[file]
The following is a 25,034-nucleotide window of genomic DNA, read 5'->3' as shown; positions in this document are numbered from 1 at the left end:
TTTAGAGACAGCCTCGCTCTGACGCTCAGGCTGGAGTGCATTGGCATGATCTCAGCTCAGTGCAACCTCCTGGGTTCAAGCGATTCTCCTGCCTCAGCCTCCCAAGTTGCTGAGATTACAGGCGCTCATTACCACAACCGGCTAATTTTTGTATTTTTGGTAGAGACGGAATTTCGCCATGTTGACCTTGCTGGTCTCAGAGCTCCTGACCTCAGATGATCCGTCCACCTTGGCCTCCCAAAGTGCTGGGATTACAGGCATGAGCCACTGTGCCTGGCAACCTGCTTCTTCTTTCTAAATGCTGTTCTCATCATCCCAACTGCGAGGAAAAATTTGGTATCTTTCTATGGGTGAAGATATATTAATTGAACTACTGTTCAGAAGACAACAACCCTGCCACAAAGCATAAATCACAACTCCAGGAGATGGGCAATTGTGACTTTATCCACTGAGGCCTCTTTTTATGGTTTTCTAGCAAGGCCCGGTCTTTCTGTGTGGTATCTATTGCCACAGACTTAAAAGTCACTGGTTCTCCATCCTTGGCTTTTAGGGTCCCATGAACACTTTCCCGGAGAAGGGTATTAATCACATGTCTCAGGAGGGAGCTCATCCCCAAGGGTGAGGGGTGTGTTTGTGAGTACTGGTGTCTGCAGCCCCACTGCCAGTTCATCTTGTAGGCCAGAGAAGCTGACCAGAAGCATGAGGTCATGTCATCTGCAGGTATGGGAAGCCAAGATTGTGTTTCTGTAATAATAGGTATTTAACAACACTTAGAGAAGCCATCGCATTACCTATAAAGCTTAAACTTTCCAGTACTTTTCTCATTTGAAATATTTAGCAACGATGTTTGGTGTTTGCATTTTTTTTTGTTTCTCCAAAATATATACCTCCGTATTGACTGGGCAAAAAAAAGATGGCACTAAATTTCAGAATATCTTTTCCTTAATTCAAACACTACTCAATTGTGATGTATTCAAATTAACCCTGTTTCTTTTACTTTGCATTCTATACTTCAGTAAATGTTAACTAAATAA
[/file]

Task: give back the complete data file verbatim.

The following is a 25,034-nucleotide window of genomic DNA, read 5'->3' as shown; positions in this document are numbered from 1 at the left end:
TTTAGAGACAGCCTCGCTCTGACGCTCAGGCTGGAGTGCATTGGCATGATCTCAGCTCAGTGCAACCTCCTGGGTTCAAGCGATTCTCCTGCCTCAGCCTCCCAAGTTGCTGAGATTACAGGCGCTCATTACCACAACCGGCTAATTTTTGTATTTTTGGTAGAGACGGAATTTCGCCATGTTGACCTTGCTGGTCTCAGAGCTCCTGACCTCAGATGATCCGTCCACCTTGGCCTCCCAAAGTGCTGGGATTACAGGCATGAGCCACTGTGCCTGGCAACCTGCTTCTTCTTTCTAAATGCTGTTCTCATCATCCCAACTGCGAGGAAAAATTTGGTATCTTTCTATGGGTGAAGATATATTAATTGAACTACTGTTCAGAAGACAACAACCCTGCCACAAAGCATAAATCACAACTCCAGGAGATGGGCAATTGTGACTTTATCCACTGAGGCCTCTTTTTATGGTTTTCTAGCAAGGCCCGGTCTTTCTGTGTGGTATCTATTGCCACAGACTTAAAAGTCACTGGTTCTCCATCCTTGGCTTTTAGGGTCCCATGAACACTTTCCCGGAGAAGGGTATTAATCACATGTCTCAGGAGGGAGCTCATCCCCAAGGGTGAGGGGTGTGTTTGTGAGTACTGGTGTCTGCAGCCCCACTGCCAGTTCATCTTGTAGGCCAGAGAAGCTGACCAGAAGCATGAGGTCATGTCATCTGCAGGTATGGGAAGCCAAGATTGTGTTTCTGTAATAATAGGTATTTAACAACACTTAGAGAAGCCATCGCATTACCTATAAAGCTTAAACTTTCCAGTACTTTTCTCATTTGAAATATTTAGCAACGATGTTTGGTGTTTGCATTTTTTTTTGTTTCTCCAAAATATATACCTCCGTATTGACTGGGCAAAAAAAAGATGGCACTAAATTTCAGAATATCTTTTCCTTAATTCAAACACTACTCAATTGTGATGTATTCAAATTAACCCTGTTTCTTTTACTTTGCATTCTATACTTCAGTAAATGTTAACTAAATAA